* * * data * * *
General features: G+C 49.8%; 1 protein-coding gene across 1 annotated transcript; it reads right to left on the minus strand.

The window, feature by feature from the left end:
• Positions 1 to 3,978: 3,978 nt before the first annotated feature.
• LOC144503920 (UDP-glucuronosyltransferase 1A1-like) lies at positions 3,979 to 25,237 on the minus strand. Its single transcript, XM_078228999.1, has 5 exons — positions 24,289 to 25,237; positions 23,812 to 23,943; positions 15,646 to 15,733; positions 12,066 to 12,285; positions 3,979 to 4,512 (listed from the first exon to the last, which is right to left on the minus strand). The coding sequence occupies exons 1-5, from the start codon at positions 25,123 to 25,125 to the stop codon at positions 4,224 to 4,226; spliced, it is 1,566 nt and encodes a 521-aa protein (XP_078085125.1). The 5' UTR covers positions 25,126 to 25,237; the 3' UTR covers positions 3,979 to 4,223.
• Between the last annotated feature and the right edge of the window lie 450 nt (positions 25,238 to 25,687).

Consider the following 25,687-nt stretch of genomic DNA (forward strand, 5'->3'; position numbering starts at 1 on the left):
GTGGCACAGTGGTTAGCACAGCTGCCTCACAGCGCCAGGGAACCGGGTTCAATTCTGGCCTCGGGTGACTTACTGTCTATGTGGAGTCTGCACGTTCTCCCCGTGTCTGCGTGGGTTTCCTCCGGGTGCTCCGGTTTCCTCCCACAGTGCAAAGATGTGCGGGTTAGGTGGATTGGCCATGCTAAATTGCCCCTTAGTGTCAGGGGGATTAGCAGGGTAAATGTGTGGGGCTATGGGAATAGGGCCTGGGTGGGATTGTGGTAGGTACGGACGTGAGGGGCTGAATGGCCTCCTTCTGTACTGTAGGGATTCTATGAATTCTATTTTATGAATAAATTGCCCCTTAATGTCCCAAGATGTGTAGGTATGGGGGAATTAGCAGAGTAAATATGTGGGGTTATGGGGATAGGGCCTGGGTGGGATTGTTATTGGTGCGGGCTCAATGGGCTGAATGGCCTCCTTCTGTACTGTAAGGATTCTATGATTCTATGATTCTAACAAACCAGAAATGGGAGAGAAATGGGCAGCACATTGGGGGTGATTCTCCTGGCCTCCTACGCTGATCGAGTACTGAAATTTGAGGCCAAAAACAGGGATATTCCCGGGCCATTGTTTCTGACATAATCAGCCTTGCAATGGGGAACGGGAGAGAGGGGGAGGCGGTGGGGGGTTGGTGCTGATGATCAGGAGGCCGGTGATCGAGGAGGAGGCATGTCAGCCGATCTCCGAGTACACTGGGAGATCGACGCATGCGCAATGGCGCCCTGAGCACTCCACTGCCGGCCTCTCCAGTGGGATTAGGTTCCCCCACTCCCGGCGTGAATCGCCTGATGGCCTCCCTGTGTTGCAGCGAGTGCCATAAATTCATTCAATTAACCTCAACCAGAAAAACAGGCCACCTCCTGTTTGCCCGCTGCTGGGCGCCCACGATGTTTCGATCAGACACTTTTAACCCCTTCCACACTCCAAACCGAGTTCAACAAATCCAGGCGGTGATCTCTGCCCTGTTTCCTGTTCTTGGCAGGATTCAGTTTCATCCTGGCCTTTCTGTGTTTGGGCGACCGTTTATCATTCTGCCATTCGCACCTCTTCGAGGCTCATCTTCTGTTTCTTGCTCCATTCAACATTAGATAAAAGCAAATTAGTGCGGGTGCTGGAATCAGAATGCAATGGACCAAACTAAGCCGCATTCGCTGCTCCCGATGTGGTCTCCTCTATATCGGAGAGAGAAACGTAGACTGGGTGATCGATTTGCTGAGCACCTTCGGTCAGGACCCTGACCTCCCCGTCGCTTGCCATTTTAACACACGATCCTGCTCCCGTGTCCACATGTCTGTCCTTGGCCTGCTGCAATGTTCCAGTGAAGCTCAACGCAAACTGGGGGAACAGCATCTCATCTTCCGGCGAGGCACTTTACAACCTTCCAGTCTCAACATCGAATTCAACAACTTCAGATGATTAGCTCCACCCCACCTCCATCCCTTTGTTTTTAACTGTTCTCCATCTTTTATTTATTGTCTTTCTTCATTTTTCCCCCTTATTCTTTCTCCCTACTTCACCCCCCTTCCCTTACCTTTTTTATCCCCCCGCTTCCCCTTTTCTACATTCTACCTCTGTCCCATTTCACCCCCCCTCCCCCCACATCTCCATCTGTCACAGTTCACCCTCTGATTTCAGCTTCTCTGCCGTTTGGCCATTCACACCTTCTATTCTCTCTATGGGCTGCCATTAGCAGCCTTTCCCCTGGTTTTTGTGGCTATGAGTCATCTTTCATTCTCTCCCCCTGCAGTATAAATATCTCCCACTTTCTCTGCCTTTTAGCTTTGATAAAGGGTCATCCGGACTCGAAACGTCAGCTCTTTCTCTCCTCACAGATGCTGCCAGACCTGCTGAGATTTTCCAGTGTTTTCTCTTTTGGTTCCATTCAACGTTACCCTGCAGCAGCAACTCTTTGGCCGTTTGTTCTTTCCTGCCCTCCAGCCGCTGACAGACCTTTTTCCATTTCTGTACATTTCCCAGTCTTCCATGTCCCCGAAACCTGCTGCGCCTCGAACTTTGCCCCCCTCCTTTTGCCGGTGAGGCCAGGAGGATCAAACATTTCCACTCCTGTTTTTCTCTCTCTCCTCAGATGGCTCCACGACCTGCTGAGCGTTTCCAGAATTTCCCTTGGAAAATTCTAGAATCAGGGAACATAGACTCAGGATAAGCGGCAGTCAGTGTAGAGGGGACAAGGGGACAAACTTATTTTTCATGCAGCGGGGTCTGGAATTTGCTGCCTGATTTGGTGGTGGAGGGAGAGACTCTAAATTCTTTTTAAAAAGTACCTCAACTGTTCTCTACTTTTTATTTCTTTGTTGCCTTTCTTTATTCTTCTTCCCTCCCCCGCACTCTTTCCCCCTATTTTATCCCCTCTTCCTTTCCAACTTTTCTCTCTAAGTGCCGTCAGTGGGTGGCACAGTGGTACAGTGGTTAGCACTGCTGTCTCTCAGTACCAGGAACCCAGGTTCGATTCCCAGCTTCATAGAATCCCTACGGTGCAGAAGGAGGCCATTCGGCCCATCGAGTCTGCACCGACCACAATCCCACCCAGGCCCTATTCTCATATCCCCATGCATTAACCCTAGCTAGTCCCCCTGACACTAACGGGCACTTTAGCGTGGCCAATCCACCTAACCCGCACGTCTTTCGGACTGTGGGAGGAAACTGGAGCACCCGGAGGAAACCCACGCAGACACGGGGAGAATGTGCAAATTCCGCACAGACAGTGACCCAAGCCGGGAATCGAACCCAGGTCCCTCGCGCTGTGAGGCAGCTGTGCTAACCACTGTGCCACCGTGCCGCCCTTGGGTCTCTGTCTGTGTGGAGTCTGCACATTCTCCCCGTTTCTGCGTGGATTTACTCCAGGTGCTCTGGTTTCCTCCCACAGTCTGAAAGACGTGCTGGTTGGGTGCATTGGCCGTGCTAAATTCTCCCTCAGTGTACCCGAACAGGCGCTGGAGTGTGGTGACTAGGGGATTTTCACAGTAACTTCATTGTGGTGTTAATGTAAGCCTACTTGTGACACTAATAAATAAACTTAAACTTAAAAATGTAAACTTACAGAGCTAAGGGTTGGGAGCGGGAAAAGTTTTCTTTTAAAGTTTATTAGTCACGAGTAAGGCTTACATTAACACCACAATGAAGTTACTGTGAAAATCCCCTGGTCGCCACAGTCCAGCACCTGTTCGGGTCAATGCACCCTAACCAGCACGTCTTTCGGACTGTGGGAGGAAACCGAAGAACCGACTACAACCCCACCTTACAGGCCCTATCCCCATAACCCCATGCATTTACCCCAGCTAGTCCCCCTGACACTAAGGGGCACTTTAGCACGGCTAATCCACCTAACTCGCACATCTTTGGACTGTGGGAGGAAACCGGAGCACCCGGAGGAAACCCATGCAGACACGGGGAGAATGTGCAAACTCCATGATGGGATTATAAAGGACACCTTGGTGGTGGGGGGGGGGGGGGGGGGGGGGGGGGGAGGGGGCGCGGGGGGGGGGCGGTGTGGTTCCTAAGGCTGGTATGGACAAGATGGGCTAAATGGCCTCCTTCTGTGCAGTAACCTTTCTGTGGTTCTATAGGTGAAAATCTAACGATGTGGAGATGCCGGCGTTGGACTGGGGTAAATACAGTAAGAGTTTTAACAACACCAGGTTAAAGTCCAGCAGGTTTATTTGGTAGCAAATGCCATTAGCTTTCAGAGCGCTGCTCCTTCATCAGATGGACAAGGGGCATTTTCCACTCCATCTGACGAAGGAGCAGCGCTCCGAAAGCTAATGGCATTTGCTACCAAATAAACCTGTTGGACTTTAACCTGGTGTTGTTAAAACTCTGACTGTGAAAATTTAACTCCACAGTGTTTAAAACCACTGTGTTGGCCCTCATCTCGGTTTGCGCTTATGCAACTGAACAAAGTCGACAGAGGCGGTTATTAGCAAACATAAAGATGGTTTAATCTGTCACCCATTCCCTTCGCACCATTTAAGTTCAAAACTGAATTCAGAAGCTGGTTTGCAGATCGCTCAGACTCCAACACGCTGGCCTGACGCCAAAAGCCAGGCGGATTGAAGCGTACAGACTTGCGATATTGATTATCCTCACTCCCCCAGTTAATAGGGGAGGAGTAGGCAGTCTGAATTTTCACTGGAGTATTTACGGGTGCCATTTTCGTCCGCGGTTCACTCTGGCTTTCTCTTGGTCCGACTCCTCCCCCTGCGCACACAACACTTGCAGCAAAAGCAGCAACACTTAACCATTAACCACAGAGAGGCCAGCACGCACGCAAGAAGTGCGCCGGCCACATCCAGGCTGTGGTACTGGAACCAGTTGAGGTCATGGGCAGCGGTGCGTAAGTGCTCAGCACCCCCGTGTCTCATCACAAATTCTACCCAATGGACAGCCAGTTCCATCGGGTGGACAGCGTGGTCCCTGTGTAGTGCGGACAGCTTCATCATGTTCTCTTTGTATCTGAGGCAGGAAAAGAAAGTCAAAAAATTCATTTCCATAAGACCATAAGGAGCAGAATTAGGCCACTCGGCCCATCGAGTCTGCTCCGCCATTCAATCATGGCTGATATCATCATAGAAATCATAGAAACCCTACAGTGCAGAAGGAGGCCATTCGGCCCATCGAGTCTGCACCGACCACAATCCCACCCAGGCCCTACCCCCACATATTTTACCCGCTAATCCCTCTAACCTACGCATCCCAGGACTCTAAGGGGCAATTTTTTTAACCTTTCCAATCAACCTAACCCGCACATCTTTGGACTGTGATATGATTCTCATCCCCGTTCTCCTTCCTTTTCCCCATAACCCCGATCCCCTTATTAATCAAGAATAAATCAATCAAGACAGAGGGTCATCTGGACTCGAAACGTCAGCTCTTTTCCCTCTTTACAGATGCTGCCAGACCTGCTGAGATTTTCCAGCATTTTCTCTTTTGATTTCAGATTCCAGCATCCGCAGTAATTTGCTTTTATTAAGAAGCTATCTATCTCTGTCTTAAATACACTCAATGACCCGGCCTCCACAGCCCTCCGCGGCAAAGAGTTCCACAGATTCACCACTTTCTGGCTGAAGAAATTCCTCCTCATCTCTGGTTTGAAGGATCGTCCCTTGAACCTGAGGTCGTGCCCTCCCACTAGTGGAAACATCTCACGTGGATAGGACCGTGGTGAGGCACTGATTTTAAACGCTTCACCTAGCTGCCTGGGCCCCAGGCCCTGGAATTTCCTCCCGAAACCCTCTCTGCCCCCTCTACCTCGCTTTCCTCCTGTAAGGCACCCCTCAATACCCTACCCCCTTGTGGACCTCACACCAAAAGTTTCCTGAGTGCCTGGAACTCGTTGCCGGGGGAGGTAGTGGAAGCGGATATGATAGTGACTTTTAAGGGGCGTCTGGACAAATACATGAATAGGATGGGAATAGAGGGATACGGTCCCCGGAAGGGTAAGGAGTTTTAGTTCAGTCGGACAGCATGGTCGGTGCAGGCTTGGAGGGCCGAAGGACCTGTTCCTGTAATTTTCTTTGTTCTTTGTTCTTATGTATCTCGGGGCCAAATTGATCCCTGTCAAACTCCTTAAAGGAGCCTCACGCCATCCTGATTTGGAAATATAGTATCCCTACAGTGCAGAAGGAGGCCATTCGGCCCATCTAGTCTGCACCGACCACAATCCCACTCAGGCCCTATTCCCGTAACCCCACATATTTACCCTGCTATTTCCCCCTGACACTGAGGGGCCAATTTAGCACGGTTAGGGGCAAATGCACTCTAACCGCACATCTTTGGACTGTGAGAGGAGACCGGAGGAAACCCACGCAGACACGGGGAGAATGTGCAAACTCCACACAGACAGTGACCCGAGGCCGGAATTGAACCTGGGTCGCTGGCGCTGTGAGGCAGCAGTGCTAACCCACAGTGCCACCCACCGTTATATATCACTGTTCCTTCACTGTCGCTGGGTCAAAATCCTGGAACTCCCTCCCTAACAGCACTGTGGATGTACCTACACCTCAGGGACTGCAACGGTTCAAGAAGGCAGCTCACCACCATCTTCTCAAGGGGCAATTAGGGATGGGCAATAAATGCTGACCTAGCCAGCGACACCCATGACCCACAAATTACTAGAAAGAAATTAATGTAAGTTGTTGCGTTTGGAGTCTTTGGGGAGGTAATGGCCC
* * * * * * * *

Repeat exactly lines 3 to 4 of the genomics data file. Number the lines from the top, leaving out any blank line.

• Positions 1 to 3,978: 3,978 nt before the first annotated feature.
• LOC144503920 (UDP-glucuronosyltransferase 1A1-like) lies at positions 3,979 to 25,237 on the minus strand. Its single transcript, XM_078228999.1, has 5 exons — positions 24,289 to 25,237; positions 23,812 to 23,943; positions 15,646 to 15,733; positions 12,066 to 12,285; positions 3,979 to 4,512 (listed from the first exon to the last, which is right to left on the minus strand). The coding sequence occupies exons 1-5, from the start codon at positions 25,123 to 25,125 to the stop codon at positions 4,224 to 4,226; spliced, it is 1,566 nt and encodes a 521-aa protein (XP_078085125.1). The 5' UTR covers positions 25,126 to 25,237; the 3' UTR covers positions 3,979 to 4,223.